By Xiaomin Zhi Xin

Note: “Xiaomin Zhi Xin” (“Voice of the Common People”) posts under this pseudonym on Twitter (, where he currently has roughly 57,000 followers, and on YouTube. (Both of these sites are entirely in Chinese.) This short essay speculating on what significant recent changes in the real-estate information the Chinese government collects has to say about the government’s economic situation first appeared on Yibao Chinese on May 4, 2023.

Recently, after ten years of preparation, the relevant authorities announced the comprehensive realization of unified registration of real estate. In February of this year, the authorities had announced that it took 3 years and mobilized more than 2.6 million people to finally figure out the “family background” for housing construction across the country. The scope of registration ranges from urban houses to rural homesteads, from real estate to natural resources, covering all land spaces and all real-estate rights. There are 600 million urban and rural housing units nationwide. Obviously, in order to check and register each building, the authorities have had to invest a lot of energy and financial and material resources. It is conceivable that after checking each family background and completing the unified registration of all real estate, the authorities can now fully grasp people’s real-estate information, which provides the necessary technical conditions to enable the collection of real-estate taxes.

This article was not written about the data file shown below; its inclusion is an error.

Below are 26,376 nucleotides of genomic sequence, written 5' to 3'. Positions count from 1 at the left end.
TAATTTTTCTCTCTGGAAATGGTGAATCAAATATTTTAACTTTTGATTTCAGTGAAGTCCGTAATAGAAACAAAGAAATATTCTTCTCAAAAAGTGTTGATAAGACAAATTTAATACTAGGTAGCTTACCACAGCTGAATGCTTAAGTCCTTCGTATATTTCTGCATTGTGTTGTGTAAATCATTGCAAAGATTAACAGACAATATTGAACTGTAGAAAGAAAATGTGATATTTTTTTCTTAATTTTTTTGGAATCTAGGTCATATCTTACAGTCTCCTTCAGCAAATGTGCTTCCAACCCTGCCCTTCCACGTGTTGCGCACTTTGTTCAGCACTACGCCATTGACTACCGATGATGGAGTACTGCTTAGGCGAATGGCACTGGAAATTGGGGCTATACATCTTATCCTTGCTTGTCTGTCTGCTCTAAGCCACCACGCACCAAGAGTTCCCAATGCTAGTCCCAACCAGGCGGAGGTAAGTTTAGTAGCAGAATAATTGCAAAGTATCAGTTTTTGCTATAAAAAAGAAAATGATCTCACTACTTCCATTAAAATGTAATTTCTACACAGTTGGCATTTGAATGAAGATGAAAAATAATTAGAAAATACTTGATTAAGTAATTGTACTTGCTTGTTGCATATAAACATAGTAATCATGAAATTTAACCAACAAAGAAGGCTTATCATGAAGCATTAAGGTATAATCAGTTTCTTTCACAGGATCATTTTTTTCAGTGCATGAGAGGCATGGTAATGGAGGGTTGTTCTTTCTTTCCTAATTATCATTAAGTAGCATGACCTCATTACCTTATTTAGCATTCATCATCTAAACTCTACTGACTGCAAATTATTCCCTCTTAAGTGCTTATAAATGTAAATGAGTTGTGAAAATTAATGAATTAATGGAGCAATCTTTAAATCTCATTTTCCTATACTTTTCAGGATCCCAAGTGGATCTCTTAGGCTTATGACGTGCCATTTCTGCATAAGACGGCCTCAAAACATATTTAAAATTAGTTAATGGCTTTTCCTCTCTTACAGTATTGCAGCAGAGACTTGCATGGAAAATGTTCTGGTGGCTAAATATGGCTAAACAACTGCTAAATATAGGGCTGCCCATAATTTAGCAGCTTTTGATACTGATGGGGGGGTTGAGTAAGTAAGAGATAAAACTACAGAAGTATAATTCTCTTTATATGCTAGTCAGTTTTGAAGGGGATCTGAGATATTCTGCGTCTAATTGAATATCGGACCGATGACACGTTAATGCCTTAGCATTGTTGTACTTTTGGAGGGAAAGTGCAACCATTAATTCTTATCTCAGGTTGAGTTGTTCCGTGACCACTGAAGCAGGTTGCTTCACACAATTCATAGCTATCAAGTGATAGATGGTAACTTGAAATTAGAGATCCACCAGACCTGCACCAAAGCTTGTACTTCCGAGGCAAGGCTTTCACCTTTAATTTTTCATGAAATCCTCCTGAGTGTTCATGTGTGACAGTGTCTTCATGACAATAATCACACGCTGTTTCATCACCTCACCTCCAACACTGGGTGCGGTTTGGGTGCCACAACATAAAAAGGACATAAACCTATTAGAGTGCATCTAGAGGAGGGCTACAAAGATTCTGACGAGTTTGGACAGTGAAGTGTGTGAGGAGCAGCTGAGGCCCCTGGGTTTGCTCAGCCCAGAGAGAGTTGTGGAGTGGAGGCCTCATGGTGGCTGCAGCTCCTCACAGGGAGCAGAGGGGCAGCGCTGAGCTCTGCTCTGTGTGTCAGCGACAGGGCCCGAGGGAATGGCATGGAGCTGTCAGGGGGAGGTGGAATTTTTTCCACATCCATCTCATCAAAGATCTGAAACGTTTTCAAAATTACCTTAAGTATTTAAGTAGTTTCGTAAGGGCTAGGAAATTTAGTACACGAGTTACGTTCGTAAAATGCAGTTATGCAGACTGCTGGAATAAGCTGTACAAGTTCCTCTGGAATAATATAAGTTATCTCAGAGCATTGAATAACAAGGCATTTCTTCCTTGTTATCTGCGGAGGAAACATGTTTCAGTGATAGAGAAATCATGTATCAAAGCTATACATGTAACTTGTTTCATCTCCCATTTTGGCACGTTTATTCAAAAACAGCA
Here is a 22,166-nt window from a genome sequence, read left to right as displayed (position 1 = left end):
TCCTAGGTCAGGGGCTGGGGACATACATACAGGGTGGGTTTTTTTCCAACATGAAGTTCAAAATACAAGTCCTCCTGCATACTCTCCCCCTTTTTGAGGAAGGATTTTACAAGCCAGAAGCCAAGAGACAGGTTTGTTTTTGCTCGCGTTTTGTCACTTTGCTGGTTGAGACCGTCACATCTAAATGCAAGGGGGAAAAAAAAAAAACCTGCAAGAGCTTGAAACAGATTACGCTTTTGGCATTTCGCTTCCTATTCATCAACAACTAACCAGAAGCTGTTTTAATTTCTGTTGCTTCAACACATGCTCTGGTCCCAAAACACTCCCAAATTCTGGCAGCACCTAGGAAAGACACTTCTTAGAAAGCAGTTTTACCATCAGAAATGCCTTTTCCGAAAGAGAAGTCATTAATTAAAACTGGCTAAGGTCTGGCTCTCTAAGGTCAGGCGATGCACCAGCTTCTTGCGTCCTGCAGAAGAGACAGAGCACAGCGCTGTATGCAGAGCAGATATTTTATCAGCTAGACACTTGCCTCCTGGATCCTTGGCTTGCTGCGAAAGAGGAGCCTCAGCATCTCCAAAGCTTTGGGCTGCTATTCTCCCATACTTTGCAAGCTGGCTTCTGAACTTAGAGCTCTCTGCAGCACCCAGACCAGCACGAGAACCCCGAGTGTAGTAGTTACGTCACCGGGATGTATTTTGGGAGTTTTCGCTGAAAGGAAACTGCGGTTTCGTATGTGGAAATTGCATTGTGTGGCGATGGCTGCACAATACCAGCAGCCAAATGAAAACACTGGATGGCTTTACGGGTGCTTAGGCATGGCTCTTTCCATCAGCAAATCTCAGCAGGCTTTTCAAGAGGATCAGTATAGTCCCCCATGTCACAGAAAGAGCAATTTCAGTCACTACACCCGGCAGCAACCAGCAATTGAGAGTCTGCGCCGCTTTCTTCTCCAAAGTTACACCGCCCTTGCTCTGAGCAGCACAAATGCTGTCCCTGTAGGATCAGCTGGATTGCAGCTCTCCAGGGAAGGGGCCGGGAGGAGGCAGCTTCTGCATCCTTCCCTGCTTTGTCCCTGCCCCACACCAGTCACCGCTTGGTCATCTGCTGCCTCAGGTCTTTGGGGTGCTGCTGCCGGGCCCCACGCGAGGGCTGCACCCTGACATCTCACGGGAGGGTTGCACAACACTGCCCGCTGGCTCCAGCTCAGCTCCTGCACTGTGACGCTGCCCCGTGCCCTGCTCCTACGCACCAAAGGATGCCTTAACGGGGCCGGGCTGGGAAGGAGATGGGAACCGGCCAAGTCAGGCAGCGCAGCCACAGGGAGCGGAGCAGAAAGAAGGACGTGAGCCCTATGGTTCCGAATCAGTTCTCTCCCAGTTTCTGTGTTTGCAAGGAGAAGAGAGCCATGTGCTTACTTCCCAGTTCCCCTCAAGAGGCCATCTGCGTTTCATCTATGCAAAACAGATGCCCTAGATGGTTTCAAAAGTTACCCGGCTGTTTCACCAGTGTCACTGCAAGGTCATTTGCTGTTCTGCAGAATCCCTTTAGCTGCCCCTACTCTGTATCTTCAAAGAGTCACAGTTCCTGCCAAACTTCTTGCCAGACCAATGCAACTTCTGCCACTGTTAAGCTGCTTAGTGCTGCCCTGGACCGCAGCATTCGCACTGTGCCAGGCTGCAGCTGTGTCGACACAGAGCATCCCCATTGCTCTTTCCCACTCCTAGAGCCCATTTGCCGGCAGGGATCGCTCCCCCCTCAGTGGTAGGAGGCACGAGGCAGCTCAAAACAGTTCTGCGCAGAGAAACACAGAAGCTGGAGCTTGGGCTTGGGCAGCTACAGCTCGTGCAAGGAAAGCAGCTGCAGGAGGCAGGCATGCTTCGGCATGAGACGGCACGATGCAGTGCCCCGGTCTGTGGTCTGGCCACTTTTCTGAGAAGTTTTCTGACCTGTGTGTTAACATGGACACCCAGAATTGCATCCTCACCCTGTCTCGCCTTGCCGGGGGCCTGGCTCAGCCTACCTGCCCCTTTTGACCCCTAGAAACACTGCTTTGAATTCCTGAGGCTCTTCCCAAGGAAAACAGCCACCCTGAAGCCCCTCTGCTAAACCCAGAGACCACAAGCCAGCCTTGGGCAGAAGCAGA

However, the realization of unified registration of real estate came 5 years later than what authorities originally planned. Compared with other matters, it can be said that the progress of real-estate registration has been very slow. Because the task involves the real-estate market, land finance, and the most sensitive personal real-estate information, as well as the major interests of the powerful class, the authorities have always hesitated to do this. The reason why the investigation of family background and unified registration has at last been fully completed this year must be that the situation has reached a critical juncture and there is no room for further delay.